Since the first secure online purchase 20 years ago, retailers have come a long way in their use of technology to provide an efficient service and meet the ever-increasing demands and expectations of their customers.
Today’s shopper expects to be able to use a number of mediums to interact with a retailer and make a purchase – be it browse in-store or online, make a “click and collect” order to pick up at their convenience or have their weekly shop delivered to their home.
All of this must happen seamlessly as any breaks in the purchasing chain or inability to interact with a retailer leaves the organisation in question subject to immediate criticism viewed by millions via social media channels that has the potential to go viral if not handled effectively.
It is therefore imperative that any new technology application or upgrade is set up for success with seamless integration and operation from the start. Despite the opportunities that can be realised through technology, it can also give supermarkets nowhere to hide if it all goes wrong.
With online sales continuing to soar, the fast pace of technology change within the industry has caught out some of the established supermarket retailers, with many needing to rapidly rethink their business models to keep up.
The arrival of Amazon’s grocery business in Europe will only exacerbate this with the retail giant trying to steal a share of the online grocery market predicted to be worth £17bn by 2019, according to food and grocery research company IGD.
This could have a huge impact on retailers, with many looking to focus on fulfilling online orders rather than putting more resource into the high street.
Black Friday and Cyber Monday have become commonplace in the UK retail market, putting added pressure on infrastructures to deliver a slick multi-channel experience. During Black Friday last year, the Currys website struggled with the additional demand, with widespread reports of customers being forced to wait in a virtual queue for up to an hour.
This potential shift in model could have disastrous results for those players who do not have the technology infrastructure or management processes in place to deal with the change.
Indeed, supermarket giant Morrisons recently admitted that it had been held back by its “antiquated” IT infrastructure, while Tesco announced plans in early 2014 to migrate to a single global network to enable it to roll out new technologies and services more quickly and effectively in the future.
CIOs must realise the bigger picture and introduce change in the right way, or risk relying on overly complex systems and processes that could result in an inability to keep up with the pace of IT change.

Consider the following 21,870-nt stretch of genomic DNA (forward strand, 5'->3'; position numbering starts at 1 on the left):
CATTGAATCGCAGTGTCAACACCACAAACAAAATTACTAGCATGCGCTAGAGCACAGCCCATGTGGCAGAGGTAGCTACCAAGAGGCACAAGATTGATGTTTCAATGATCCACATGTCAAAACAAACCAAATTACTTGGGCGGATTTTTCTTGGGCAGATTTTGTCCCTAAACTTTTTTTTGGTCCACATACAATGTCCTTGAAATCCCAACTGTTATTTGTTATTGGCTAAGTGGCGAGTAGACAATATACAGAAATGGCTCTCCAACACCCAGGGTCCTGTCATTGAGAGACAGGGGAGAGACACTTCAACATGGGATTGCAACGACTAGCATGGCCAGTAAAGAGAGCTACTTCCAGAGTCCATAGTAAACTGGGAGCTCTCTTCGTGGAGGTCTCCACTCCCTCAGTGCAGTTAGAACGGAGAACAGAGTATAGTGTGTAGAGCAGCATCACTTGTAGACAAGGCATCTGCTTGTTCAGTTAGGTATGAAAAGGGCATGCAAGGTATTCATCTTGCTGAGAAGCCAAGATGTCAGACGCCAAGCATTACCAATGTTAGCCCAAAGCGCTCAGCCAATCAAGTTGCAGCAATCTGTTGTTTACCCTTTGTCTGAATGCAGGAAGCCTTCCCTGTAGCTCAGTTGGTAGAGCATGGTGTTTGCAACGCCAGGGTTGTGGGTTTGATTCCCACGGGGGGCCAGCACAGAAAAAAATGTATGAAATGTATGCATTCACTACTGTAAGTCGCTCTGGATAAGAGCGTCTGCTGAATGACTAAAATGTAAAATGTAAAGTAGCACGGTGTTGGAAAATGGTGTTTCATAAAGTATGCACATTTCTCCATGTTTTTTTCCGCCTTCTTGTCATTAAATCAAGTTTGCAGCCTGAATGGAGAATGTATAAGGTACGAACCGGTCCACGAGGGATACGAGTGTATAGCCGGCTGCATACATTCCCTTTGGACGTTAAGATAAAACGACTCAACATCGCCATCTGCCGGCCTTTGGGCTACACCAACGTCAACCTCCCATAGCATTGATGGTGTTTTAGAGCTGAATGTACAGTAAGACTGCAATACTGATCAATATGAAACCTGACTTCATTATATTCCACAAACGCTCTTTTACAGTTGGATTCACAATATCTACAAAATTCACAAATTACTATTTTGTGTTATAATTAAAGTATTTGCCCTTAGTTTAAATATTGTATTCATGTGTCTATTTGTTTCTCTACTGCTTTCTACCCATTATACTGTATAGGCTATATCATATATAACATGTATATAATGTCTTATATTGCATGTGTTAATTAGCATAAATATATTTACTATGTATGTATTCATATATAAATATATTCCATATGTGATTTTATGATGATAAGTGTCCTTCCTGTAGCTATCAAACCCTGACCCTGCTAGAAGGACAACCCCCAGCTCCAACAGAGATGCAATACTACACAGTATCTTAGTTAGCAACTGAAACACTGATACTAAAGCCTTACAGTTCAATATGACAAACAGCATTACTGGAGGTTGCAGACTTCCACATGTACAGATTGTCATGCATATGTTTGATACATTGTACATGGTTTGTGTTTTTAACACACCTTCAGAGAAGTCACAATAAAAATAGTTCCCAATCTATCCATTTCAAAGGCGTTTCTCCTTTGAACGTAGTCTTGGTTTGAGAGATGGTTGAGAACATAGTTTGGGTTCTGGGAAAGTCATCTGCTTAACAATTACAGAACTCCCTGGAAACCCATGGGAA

Omnichannel strategies of today have certainly put pressures on existing systems and it is only set to continue. In this fast -aced scenario, the legacy IT systems of yesterday are just not up to the demands of today or set-up to adapt to those of tomorrow.
Many are relying on middleware as an alternative to replacing legacy systems in a bid to adapt quickly and keep up with budget and time constraints. However, by taking this hand-to-mouth approach, cracks can appear, as the business objective of speed to market is often prioritised to the detriment of the IT department’s ability to undertake the appropriate due diligence and testing.
Despite peaks and troughs in technology change within the sector, change should be seen as constant. Each project should be undertaken with the same due diligence as another, for a smooth transition and outcome.
In order to update legacy systems and mitigate the risks, a stringent quality regime needs to be at the heart of the process. Senior management need to be working closely with the IT team to instill confidence in the change that needs to take place and deliver a glitch-free solution.
When it comes to the future of legacy systems, there are typically two extremes: it either has a limited lifetime or no change is required; or it forms a key part of the strategy.
In this first scenario, the legacy system is either expected to be retired reasonably soon due to outdated functionality, or the business can survive without changing the legacy system for the foreseeable future.
In the second case, the legacy system needs to be replaced because, if it forms a key part of the future strategy, obsolescence is a genuine risk.
In either case, when change happens, supermarkets will need to undertake it with appropriate due diligence or risk damaging supplier and customer relationships.
Sourced from Cindy Truyens, SQS